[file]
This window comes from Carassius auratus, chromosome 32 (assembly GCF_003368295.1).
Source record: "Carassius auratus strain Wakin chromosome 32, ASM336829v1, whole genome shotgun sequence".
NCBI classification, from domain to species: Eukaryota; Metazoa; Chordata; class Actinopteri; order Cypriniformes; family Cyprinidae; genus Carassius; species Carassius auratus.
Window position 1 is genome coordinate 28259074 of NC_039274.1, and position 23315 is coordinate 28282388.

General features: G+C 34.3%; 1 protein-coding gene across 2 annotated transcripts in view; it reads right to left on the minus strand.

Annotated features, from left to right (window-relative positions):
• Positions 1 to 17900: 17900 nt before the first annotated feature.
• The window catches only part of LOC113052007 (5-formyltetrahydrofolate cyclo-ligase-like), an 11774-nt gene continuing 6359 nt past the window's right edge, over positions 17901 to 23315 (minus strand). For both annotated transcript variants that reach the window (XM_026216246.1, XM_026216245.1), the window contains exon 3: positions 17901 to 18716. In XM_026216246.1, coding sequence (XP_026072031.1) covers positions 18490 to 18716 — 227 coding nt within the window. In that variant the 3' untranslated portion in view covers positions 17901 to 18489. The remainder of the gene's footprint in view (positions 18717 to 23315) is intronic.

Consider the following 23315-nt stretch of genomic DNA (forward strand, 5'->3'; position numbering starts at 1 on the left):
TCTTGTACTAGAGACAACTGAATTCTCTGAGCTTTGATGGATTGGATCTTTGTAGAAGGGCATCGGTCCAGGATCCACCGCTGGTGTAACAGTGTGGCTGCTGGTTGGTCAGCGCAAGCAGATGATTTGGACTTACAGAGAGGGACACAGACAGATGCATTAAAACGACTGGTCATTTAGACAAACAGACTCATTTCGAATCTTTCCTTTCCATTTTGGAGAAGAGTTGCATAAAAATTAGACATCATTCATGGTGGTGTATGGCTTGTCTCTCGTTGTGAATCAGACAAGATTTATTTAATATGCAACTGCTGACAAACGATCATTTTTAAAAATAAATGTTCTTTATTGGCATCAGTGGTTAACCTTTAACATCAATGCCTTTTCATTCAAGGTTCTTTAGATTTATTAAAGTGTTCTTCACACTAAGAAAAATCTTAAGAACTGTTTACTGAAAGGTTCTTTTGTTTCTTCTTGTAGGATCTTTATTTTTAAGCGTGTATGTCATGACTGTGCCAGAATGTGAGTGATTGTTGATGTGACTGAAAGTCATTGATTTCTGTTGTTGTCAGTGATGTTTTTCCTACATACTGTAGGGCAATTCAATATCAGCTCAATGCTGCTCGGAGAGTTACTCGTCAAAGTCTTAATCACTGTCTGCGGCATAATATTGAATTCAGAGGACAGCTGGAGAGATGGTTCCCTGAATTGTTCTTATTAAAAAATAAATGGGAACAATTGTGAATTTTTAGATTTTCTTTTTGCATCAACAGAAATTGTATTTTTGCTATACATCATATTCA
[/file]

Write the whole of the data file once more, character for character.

This window comes from Carassius auratus, chromosome 32 (assembly GCF_003368295.1).
Source record: "Carassius auratus strain Wakin chromosome 32, ASM336829v1, whole genome shotgun sequence".
NCBI classification, from domain to species: Eukaryota; Metazoa; Chordata; class Actinopteri; order Cypriniformes; family Cyprinidae; genus Carassius; species Carassius auratus.
Window position 1 is genome coordinate 28259074 of NC_039274.1, and position 23315 is coordinate 28282388.

General features: G+C 34.3%; 1 protein-coding gene across 2 annotated transcripts in view; it reads right to left on the minus strand.

Annotated features, from left to right (window-relative positions):
• Positions 1 to 17900: 17900 nt before the first annotated feature.
• The window catches only part of LOC113052007 (5-formyltetrahydrofolate cyclo-ligase-like), an 11774-nt gene continuing 6359 nt past the window's right edge, over positions 17901 to 23315 (minus strand). For both annotated transcript variants that reach the window (XM_026216246.1, XM_026216245.1), the window contains exon 3: positions 17901 to 18716. In XM_026216246.1, coding sequence (XP_026072031.1) covers positions 18490 to 18716 — 227 coding nt within the window. In that variant the 3' untranslated portion in view covers positions 17901 to 18489. The remainder of the gene's footprint in view (positions 18717 to 23315) is intronic.

Consider the following 23315-nt stretch of genomic DNA (forward strand, 5'->3'; position numbering starts at 1 on the left):
TCTTGTACTAGAGACAACTGAATTCTCTGAGCTTTGATGGATTGGATCTTTGTAGAAGGGCATCGGTCCAGGATCCACCGCTGGTGTAACAGTGTGGCTGCTGGTTGGTCAGCGCAAGCAGATGATTTGGACTTACAGAGAGGGACACAGACAGATGCATTAAAACGACTGGTCATTTAGACAAACAGACTCATTTCGAATCTTTCCTTTCCATTTTGGAGAAGAGTTGCATAAAAATTAGACATCATTCATGGTGGTGTATGGCTTGTCTCTCGTTGTGAATCAGACAAGATTTATTTAATATGCAACTGCTGACAAACGATCATTTTTAAAAATAAATGTTCTTTATTGGCATCAGTGGTTAACCTTTAACATCAATGCCTTTTCATTCAAGGTTCTTTAGATTTATTAAAGTGTTCTTCACACTAAGAAAAATCTTAAGAACTGTTTACTGAAAGGTTCTTTTGTTTCTTCTTGTAGGATCTTTATTTTTAAGCGTGTATGTCATGACTGTGCCAGAATGTGAGTGATTGTTGATGTGACTGAAAGTCATTGATTTCTGTTGTTGTCAGTGATGTTTTTCCTACATACTGTAGGGCAATTCAATATCAGCTCAATGCTGCTCGGAGAGTTACTCGTCAAAGTCTTAATCACTGTCTGCGGCATAATATTGAATTCAGAGGACAGCTGGAGAGATGGTTCCCTGAATTGTTCTTATTAAAAAATAAATGGGAACAATTGTGAATTTTTAGATTTTCTTTTTGCATCAACAGAAATTGTATTTTTGCTATACATCATATTCA